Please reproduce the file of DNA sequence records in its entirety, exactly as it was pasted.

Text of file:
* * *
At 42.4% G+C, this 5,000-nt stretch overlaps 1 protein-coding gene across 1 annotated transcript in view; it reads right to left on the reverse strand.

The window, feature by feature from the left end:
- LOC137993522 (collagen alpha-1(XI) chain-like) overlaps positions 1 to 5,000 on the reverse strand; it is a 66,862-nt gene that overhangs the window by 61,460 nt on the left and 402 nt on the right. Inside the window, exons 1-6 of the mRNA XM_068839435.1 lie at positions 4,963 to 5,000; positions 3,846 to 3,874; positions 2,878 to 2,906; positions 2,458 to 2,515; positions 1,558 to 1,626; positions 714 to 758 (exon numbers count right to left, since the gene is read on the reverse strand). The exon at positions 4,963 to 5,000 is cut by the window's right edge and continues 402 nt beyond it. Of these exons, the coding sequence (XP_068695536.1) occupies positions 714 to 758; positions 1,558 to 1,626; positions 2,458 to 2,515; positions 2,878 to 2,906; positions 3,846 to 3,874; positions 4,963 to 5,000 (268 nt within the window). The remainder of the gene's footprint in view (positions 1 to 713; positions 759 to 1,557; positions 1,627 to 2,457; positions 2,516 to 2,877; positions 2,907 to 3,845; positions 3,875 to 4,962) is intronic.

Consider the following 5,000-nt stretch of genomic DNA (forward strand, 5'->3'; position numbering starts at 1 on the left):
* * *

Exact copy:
At 42.4% G+C, this 5,000-nt stretch overlaps 1 protein-coding gene across 1 annotated transcript in view; it reads right to left on the reverse strand.

The window, feature by feature from the left end:
- LOC137993522 (collagen alpha-1(XI) chain-like) overlaps positions 1 to 5,000 on the reverse strand; it is a 66,862-nt gene that overhangs the window by 61,460 nt on the left and 402 nt on the right. Inside the window, exons 1-6 of the mRNA XM_068839435.1 lie at positions 4,963 to 5,000; positions 3,846 to 3,874; positions 2,878 to 2,906; positions 2,458 to 2,515; positions 1,558 to 1,626; positions 714 to 758 (exon numbers count right to left, since the gene is read on the reverse strand). The exon at positions 4,963 to 5,000 is cut by the window's right edge and continues 402 nt beyond it. Of these exons, the coding sequence (XP_068695536.1) occupies positions 714 to 758; positions 1,558 to 1,626; positions 2,458 to 2,515; positions 2,878 to 2,906; positions 3,846 to 3,874; positions 4,963 to 5,000 (268 nt within the window). The remainder of the gene's footprint in view (positions 1 to 713; positions 759 to 1,557; positions 1,627 to 2,457; positions 2,516 to 2,877; positions 2,907 to 3,845; positions 3,875 to 4,962) is intronic.

Consider the following 5,000-nt stretch of genomic DNA (forward strand, 5'->3'; position numbering starts at 1 on the left):